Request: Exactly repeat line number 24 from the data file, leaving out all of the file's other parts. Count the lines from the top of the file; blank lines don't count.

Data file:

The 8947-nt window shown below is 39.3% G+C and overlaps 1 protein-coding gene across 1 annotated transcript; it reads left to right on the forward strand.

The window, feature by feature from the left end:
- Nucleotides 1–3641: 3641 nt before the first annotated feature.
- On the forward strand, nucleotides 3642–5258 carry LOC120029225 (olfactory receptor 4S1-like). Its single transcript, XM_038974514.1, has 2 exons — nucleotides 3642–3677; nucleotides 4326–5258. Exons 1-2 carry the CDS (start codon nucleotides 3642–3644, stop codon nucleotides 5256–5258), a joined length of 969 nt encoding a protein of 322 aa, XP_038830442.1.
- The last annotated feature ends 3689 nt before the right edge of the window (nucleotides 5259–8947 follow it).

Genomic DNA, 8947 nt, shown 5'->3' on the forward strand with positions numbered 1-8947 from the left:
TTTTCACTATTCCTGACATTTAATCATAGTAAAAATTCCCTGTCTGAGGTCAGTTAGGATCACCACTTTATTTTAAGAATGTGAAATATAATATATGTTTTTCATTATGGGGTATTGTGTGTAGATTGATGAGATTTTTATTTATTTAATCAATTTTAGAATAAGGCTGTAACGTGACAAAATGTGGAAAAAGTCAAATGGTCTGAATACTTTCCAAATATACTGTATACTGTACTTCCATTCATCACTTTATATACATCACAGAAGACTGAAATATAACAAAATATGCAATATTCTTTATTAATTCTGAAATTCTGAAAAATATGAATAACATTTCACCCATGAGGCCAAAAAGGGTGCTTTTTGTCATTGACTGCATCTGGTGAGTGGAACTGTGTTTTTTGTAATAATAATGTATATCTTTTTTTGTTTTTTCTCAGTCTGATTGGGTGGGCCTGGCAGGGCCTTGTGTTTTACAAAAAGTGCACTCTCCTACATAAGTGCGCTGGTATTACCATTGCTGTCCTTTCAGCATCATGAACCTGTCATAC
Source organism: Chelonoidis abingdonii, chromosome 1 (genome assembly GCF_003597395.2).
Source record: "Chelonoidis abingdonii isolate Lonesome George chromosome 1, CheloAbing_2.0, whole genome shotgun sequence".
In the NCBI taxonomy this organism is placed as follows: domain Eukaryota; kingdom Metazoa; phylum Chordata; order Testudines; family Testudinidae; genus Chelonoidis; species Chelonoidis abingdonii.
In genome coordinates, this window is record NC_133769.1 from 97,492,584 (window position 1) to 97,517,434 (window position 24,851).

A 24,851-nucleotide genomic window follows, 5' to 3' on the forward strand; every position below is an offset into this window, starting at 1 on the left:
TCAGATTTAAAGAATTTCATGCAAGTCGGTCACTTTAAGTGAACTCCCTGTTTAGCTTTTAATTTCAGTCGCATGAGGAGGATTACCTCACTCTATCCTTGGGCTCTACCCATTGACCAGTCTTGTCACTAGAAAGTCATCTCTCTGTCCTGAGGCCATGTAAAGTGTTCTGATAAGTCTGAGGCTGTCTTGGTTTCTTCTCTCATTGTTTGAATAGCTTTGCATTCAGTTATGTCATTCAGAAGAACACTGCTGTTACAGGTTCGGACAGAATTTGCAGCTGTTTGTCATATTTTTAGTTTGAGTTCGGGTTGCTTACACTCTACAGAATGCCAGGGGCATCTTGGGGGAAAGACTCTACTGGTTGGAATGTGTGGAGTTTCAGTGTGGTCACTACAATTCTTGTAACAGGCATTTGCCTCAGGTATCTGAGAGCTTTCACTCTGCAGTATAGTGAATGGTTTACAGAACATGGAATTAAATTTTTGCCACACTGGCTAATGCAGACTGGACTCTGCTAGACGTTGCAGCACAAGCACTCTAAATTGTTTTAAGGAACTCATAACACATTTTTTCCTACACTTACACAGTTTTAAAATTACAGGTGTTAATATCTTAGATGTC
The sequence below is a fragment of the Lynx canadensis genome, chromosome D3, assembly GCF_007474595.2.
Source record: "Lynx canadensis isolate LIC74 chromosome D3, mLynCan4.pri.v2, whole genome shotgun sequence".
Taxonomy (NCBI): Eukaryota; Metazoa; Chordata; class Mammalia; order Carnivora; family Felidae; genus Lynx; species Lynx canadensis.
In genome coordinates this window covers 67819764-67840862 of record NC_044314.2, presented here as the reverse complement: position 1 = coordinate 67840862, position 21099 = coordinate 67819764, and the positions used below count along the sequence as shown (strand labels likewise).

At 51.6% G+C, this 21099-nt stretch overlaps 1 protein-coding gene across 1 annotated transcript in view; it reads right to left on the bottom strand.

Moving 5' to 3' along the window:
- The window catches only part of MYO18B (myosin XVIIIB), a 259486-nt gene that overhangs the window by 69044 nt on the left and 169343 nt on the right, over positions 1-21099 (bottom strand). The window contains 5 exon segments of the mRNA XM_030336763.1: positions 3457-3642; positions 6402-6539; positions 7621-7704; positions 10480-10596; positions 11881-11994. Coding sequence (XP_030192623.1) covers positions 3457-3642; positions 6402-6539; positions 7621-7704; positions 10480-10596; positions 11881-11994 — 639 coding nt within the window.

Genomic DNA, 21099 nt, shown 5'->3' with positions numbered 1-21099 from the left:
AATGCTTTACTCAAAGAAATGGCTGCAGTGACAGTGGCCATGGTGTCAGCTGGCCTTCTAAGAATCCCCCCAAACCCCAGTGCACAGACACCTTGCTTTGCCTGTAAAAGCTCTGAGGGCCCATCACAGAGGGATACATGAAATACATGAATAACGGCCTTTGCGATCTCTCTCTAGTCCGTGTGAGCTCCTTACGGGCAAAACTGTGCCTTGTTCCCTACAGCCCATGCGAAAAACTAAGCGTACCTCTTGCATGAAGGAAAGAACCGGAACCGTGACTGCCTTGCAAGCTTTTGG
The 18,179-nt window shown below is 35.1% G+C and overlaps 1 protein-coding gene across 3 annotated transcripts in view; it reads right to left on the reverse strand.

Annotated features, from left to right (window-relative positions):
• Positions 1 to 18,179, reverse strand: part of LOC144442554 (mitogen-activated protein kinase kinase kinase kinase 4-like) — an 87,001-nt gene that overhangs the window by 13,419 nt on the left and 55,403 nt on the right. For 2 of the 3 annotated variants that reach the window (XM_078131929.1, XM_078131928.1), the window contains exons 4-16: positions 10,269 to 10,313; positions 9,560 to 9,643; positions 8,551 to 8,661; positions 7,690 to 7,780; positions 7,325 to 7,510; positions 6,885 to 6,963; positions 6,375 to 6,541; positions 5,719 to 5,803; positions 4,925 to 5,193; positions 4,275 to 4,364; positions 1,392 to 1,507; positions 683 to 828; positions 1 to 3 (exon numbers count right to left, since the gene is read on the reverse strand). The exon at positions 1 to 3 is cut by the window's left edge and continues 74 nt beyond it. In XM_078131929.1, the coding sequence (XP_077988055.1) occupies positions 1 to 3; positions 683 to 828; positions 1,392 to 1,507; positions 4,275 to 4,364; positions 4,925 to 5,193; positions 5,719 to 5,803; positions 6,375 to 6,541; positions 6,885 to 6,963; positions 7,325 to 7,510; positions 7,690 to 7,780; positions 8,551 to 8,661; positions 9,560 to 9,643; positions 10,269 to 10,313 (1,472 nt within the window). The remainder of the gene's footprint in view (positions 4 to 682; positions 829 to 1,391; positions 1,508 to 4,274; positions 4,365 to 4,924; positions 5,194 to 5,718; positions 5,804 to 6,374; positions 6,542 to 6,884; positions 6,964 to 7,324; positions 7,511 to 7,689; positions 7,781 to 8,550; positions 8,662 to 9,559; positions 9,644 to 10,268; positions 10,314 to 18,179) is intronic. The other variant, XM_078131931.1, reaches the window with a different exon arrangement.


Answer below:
Annotated features, from left to right (window-relative positions):